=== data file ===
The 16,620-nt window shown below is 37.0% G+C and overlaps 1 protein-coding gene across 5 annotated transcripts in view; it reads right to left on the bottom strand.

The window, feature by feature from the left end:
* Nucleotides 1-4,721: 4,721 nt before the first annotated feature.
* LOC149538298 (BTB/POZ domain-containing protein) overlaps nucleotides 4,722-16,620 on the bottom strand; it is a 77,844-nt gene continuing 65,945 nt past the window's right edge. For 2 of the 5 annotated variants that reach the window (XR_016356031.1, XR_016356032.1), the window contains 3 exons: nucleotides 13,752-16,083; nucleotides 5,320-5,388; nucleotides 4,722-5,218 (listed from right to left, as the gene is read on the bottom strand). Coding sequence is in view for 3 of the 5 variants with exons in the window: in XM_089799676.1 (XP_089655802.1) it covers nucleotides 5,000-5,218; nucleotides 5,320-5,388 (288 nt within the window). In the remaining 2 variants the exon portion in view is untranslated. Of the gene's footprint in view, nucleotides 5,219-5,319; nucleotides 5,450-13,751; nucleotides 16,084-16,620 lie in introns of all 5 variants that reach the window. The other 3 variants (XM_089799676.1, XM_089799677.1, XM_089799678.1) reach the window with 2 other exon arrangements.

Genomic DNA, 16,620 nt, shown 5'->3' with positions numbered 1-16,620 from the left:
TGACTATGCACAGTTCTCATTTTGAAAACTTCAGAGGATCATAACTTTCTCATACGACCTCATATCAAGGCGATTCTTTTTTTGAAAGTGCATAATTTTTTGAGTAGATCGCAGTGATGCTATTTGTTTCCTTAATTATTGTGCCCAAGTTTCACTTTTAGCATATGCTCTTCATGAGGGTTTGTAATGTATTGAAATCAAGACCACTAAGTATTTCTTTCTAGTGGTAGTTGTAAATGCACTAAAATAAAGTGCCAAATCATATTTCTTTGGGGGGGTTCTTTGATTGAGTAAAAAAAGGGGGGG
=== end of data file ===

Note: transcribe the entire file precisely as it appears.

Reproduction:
The 16,620-nt window shown below is 37.0% G+C and overlaps 1 protein-coding gene across 5 annotated transcripts in view; it reads right to left on the bottom strand.

The window, feature by feature from the left end:
* Nucleotides 1-4,721: 4,721 nt before the first annotated feature.
* LOC149538298 (BTB/POZ domain-containing protein) overlaps nucleotides 4,722-16,620 on the bottom strand; it is a 77,844-nt gene continuing 65,945 nt past the window's right edge. For 2 of the 5 annotated variants that reach the window (XR_016356031.1, XR_016356032.1), the window contains 3 exons: nucleotides 13,752-16,083; nucleotides 5,320-5,388; nucleotides 4,722-5,218 (listed from right to left, as the gene is read on the bottom strand). Coding sequence is in view for 3 of the 5 variants with exons in the window: in XM_089799676.1 (XP_089655802.1) it covers nucleotides 5,000-5,218; nucleotides 5,320-5,388 (288 nt within the window). In the remaining 2 variants the exon portion in view is untranslated. Of the gene's footprint in view, nucleotides 5,219-5,319; nucleotides 5,450-13,751; nucleotides 16,084-16,620 lie in introns of all 5 variants that reach the window. The other 3 variants (XM_089799676.1, XM_089799677.1, XM_089799678.1) reach the window with 2 other exon arrangements.

Genomic DNA, 16,620 nt, shown 5'->3' with positions numbered 1-16,620 from the left:
TGACTATGCACAGTTCTCATTTTGAAAACTTCAGAGGATCATAACTTTCTCATACGACCTCATATCAAGGCGATTCTTTTTTTGAAAGTGCATAATTTTTTGAGTAGATCGCAGTGATGCTATTTGTTTCCTTAATTATTGTGCCCAAGTTTCACTTTTAGCATATGCTCTTCATGAGGGTTTGTAATGTATTGAAATCAAGACCACTAAGTATTTCTTTCTAGTGGTAGTTGTAAATGCACTAAAATAAAGTGCCAAATCATATTTCTTTGGGGGGGTTCTTTGATTGAGTAAAAAAAGGGGGGG